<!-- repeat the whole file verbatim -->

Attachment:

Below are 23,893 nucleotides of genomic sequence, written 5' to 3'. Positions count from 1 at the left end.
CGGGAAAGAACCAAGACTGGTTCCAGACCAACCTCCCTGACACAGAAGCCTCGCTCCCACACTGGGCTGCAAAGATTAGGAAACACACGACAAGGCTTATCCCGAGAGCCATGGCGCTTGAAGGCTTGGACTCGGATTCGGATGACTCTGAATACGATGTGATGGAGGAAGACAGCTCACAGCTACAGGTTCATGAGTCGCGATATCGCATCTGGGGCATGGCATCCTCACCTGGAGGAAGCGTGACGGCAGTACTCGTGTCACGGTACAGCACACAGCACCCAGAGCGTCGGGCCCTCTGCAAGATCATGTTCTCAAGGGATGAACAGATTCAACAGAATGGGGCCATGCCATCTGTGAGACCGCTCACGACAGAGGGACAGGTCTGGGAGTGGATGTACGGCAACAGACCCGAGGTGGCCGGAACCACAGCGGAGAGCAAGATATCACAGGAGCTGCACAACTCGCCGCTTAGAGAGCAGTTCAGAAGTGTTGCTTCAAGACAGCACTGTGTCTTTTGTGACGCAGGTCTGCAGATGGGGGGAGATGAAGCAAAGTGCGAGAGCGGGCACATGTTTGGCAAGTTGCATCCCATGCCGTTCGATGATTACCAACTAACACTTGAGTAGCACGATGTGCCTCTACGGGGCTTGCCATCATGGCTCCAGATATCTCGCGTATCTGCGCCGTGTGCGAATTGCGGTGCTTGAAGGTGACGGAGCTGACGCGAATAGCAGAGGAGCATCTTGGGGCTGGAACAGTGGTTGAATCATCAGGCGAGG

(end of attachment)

Below are 23,893 nucleotides of genomic sequence, written 5' to 3'. Positions count from 1 at the left end.
CGGGAAAGAACCAAGACTGGTTCCAGACCAACCTCCCTGACACAGAAGCCTCGCTCCCACACTGGGCTGCAAAGATTAGGAAACACACGACAAGGCTTATCCCGAGAGCCATGGCGCTTGAAGGCTTGGACTCGGATTCGGATGACTCTGAATACGATGTGATGGAGGAAGACAGCTCACAGCTACAGGTTCATGAGTCGCGATATCGCATCTGGGGCATGGCATCCTCACCTGGAGGAAGCGTGACGGCAGTACTCGTGTCACGGTACAGCACACAGCACCCAGAGCGTCGGGCCCTCTGCAAGATCATGTTCTCAAGGGATGAACAGATTCAACAGAATGGGGCCATGCCATCTGTGAGACCGCTCACGACAGAGGGACAGGTCTGGGAGTGGATGTACGGCAACAGACCCGAGGTGGCCGGAACCACAGCGGAGAGCAAGATATCACAGGAGCTGCACAACTCGCCGCTTAGAGAGCAGTTCAGAAGTGTTGCTTCAAGACAGCACTGTGTCTTTTGTGACGCAGGTCTGCAGATGGGGGGAGATGAAGCAAAGTGCGAGAGCGGGCACATGTTTGGCAAGTTGCATCCCATGCCGTTCGATGATTACCAACTAACACTTGAGTAGCACGATGTGCCTCTACGGGGCTTGCCATCATGGCTCCAGATATCTCGCGTATCTGCGCCGTGTGCGAATTGCGGTGCTTGAAGGTGACGGAGCTGACGCGAATAGCAGAGGAGCATCTTGGGGCTGGAACAGTGGTTGAATCATCAGGCGAGG